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Reciprocating engines and configurations

Type

Bourke Orbital (Sarich) Piston Pistonless (Wankel) Radial Axial Rotary Split cycle Stelzer Tschudi

Stroke cycles

Two-stroke Four-stroke Five-stroke Six-stroke Two-and four-stroke

Configurations & number of cylinders

Single cylinder

Single

Two cylinders

Split-single I2 V2 F2

Inline / straight

I2 I3 I4 I5 I6 I7 I8 I9 I10 I12 I14

Flat

F2 F4 F6 F8 F10 F12 F16

V / Vee

V2 V3 V4 V5 V6 V8 V10 V12 V14 V16 V18 V20 V24

W

W8 W12 W16 W18

Other inline

H U Square four VR Opposed X X24 Junkers Jumo 222

Components

Valves

Cylinder head
Cylinder head
porting Corliss Intake Exhaust Multi Overhead Piston Poppet Side Sleeve Slide Rotary valve Variable valve timing Camless Desmodromic Hydraulic tappet

Fuel
Fuel
supplies

Carburetor Gasoline direct injection Common rail

Mechanisms

Cam Camshaft Overhead camshaft Connecting rod Crank Crankshaft Scotch yoke Swashplate Rhombic drive

Linkages

Peaucellier–Lipkin Watt's (parallel)

Other

Hemi Recuperator Turbo-compounding

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Automotive engine

Part of the Automobile series

Basic terminology

Bore Compression ratio Crank Cylinder Dead centre Diesel engine Dry sump Engine balance Engine configuration Engine displacement Engine knocking Firing order Hydrolock Petrol engine Power band Redline Spark-ignition engine Stroke Stroke ratio Wet sump

Main components

Connecting rod Crankcase Crankpin Crankshaft Crossplane Cylinder bank Cylinder block Cylinder head
Cylinder head
(crossflow, reverse-flow) Flywheel Head gasket Hypereutectic piston Main bearing Piston Piston
Piston
ring Starter ring gear Sump

Valvetrain

Cam Cam
Cam
follower Camshaft Desmodromic valve Hydraulic tappet Multi-valve Overhead camshaft Overhead valve Pneumatic valve springs Poppet valve Pushrod Rocker arm Sleeve valve Tappet Timing belt Timing mark Valve
Valve
float Variable valve timing

Aspiration

Air filter Blowoff valve Boost controller Butterfly valve Centrifugal-type supercharger Cold air intake Dump valve Electronic throttle control Forced induction Inlet manifold Intake Intercooler Manifold vacuum Naturally aspirated engine Ram-air intake Scroll-type supercharger Short ram air intake Supercharger Throttle Throttle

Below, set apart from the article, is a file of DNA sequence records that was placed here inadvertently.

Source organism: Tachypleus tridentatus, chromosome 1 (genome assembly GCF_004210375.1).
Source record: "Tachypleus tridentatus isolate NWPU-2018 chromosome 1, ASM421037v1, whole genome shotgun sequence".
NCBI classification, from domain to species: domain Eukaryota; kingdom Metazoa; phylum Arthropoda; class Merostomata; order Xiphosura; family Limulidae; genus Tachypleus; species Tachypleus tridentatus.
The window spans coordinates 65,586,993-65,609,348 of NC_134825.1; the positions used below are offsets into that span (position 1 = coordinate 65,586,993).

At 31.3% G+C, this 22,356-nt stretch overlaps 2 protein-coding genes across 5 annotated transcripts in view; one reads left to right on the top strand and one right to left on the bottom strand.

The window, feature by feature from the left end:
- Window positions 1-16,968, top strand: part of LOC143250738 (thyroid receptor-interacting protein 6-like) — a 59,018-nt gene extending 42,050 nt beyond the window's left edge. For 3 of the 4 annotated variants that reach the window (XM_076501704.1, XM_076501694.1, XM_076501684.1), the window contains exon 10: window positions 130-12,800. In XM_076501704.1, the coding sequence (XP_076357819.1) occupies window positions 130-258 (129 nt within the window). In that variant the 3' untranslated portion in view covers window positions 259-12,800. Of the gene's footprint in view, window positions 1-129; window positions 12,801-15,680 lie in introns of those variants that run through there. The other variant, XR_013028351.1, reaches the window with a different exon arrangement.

Throttle
body Turbocharger Twin-turbo Variable-geometry turbocharger Variable-length intake manifold Warm air intake

Fuel
Fuel
system

Carburetor Common rail Direct injection Fuel
Fuel
filter Fuel
Fuel
injection Fuel
Fuel
pump Fuel
Fuel
tank Gasoline direct injection Indirect injection Injection pump Lean-burn Stratified charge engine Turbo fuel stratified injection Unit injector

Ignition

Contact breaker Magneto Distributor Electrical ballast High tension leads Ignition coil Spark plug Wasted spark

Electrics and engine management

Air–fuel ratio meter Alternator Automatic Performance Control Car
Car
battery (lead–acid battery) Crankshaft
Crankshaft
position sensor Dynamo Drive by wire Electronic control unit Engine control unit Engine coolant temperature sensor Glow plug Idle air control actuator MAP sensor Mass flow sensor Oxygen sensor Starter motor Throttle
Throttle
position sensor

Exhaust system

Automobile emissions control Catalytic converter Diesel particulate filter Exhaust manifold Glasspack Muffler

Engine cooling

Air cooling Antifreeze
Antifreeze
(ethylene glycol) Core plug Electric fan Fan belt Radiator Thermostat Water cooling Viscous fan (fan clutch)

Other components

Balance shaft Block heater Combustion chamber Cylinder head
Cylinder head
porting Gasket Motor oil Oil filter Oil pump Oil sludge PCV valve Seal Synthetic oil Underdrive pulleys

Portal Category

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Aircraft piston engine components, systems and terminology

Piston
Piston
engines

Mechanical components

Camshaft Connecting rod Crankpin Crankshaft Cylinder Cylinder head Gudgeon pin Hydraulic tappet Main bearing Obturator ring Oil pump Piston Piston
Piston
ring Poppet valve Pushrod Rocker arm Sleeve valve Tappet

Electrical components

Alternator Capacitor discharge ignition Dual ignition Electronic fuel injection Generator Ignition system Magneto Spark plug Starter